* Application times vary depending on the applicants ability to supply the necessary information for submission.
* The Sallie Mae partner referenced is not the creditor for these loans and is compensated by Sallie Mae for the referral of Smart Option Student Loan customers.
4 = Sallie Mae Disclaimer: Click here for important information. Terms, conditions and limitations apply.
5 Important Disclosures for PNC.
PNC Bank is one of the nation’s largest education loan providers. For over 40 years, PNC has been committed to helping students and their families make possible the adventure of college.
6 Important Disclosures for SunTrust.
Before applying for a private student loan, SunTrust recommends comparing all financial aid alternatives including grants, scholarships, and both federal and private student loans. To view and compare the available features of SunTrust private student loans, visit https://www.suntrust.com/loans/student-loans/private.
Certain restrictions and limitations may apply. SunTrust Bank reserves the right to change or discontinue this loan program without notice. Availability of all loan programs is subject to approval under the SunTrust credit policy and other criteria and may not be available in certain jurisdictions.
SunTrust Bank, Member FDIC. ©2018 SunTrust Banks, Inc. SUNTRUST, the SunTrust logo and Custom Choice Loan are trademarks of SunTrust Banks, Inc. All rights reserved.
7 Important Disclosures for LendKey.
Additional terms and conditions apply. For more details see LendKey
8 Important Disclosures for CommonBond.
A government loan is made according to rules set by the U.S. Department of Education. Government loans have fixed interest rates, meaning that the interest rate on a government loan will never go up or down.
Government loans also permit borrowers in financial trouble to use certain options, such as income-based repayment, which may help some borrowers. Depending on the type of loan that you have, the government may discharge your loan if you die or become permanently disabled.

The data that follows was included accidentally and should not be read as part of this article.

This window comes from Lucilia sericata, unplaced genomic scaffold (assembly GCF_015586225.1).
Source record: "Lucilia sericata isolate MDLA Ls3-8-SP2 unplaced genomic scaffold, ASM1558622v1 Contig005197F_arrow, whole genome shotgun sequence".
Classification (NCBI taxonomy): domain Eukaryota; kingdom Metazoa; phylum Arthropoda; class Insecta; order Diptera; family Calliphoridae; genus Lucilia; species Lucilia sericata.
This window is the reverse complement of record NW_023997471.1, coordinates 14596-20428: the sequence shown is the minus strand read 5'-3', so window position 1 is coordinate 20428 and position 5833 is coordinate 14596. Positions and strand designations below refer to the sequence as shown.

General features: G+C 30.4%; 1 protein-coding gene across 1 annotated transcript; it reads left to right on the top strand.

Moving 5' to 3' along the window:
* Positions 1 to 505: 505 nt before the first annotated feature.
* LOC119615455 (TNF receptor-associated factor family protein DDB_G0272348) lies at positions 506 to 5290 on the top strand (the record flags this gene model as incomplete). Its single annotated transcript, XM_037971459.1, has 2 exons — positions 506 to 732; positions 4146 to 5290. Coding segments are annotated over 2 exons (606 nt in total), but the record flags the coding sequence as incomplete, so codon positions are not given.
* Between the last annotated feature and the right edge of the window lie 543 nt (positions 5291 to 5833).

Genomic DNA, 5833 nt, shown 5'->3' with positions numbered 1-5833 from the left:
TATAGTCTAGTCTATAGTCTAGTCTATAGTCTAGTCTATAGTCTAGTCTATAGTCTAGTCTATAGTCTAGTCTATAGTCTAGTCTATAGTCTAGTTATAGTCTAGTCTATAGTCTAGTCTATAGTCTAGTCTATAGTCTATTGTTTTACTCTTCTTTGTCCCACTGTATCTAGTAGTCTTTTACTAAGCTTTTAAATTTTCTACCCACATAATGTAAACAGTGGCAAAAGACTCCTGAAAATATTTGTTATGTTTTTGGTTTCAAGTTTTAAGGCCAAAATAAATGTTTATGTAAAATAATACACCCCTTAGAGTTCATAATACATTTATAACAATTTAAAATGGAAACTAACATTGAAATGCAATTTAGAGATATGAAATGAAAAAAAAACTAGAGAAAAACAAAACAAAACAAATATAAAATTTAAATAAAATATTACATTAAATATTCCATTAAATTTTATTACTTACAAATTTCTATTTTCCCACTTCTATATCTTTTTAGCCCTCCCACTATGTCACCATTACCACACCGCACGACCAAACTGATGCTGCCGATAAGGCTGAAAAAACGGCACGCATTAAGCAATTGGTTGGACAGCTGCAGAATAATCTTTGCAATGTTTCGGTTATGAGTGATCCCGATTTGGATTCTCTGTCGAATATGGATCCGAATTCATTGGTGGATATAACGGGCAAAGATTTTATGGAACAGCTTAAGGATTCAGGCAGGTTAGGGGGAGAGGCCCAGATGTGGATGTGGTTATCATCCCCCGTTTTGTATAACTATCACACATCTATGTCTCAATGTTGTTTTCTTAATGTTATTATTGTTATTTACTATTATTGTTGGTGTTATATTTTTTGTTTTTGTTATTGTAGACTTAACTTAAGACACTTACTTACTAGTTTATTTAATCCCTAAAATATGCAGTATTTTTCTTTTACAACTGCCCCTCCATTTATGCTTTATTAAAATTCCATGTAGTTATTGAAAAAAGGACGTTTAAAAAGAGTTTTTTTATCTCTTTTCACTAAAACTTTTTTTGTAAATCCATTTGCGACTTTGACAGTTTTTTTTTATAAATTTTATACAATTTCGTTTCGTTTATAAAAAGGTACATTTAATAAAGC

Depending on what type of government loan that you have, you may be eligible for loan forgiveness in exchange for performing certain types of public service. If you are an active-duty service member and you obtained your government loan before you were called to active duty, you are entitled to interest rate and repayment benefits for your loan.
A private student loan is not a government loan and is not regulated by the Department of Education. A private student loan is instead regulated like other consumer loans under both state and federal law and by the terms of the promissory note with your lender.
If your private student loan has a fixed interest rate, then that rate will never go up or down. If your private student loan has a variable interest rate, then that rate will vary depending on an index rate disclosed in your application. If the interest rate on the new private student loan is less than the interest rate on your government loans, your payments will be less if you refinance.
If you don’t pay a private student loan as agreed, the lender can refer your loan to a collection agency or sue you for the unpaid amount.
Remember also that like government loans, most private loans cannot be discharged if you file bankruptcy unless you can demonstrate that repayment of the loan would cause you an undue hardship. In most bankruptcy courts, proving undue hardship is very difficult for most borrowers.
9 Important Disclosures for Citizens Bank.
Citizens Bank Disclosures